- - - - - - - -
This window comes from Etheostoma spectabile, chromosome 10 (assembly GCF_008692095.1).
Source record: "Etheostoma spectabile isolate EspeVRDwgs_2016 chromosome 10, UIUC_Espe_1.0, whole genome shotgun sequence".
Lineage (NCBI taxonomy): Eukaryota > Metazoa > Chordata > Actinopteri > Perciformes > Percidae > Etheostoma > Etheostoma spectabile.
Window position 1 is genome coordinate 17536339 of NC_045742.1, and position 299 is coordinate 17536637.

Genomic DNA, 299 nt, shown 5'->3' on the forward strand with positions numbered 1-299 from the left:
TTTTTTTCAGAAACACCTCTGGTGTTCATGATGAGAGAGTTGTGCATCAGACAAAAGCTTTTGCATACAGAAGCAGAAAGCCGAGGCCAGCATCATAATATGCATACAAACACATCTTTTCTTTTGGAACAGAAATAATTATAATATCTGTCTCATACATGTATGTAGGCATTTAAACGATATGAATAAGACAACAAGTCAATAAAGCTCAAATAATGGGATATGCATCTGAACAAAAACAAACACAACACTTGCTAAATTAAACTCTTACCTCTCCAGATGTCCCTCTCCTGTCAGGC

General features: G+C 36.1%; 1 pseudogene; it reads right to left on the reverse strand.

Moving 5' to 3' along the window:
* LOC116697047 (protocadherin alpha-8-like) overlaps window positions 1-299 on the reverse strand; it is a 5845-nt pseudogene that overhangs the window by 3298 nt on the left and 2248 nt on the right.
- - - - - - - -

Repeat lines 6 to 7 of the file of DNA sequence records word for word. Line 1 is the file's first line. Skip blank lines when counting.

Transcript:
TTTTTTTCAGAAACACCTCTGGTGTTCATGATGAGAGAGTTGTGCATCAGACAAAAGCTTTTGCATACAGAAGCAGAAAGCCGAGGCCAGCATCATAATATGCATACAAACACATCTTTTCTTTTGGAACAGAAATAATTATAATATCTGTCTCATACATGTATGTAGGCATTTAAACGATATGAATAAGACAACAAGTCAATAAAGCTCAAATAATGGGATATGCATCTGAACAAAAACAAACACAACACTTGCTAAATTAAACTCTTACCTCTCCAGATGTCCCTCTCCTGTCAGGC

General features: G+C 36.1%; 1 pseudogene; it reads right to left on the reverse strand.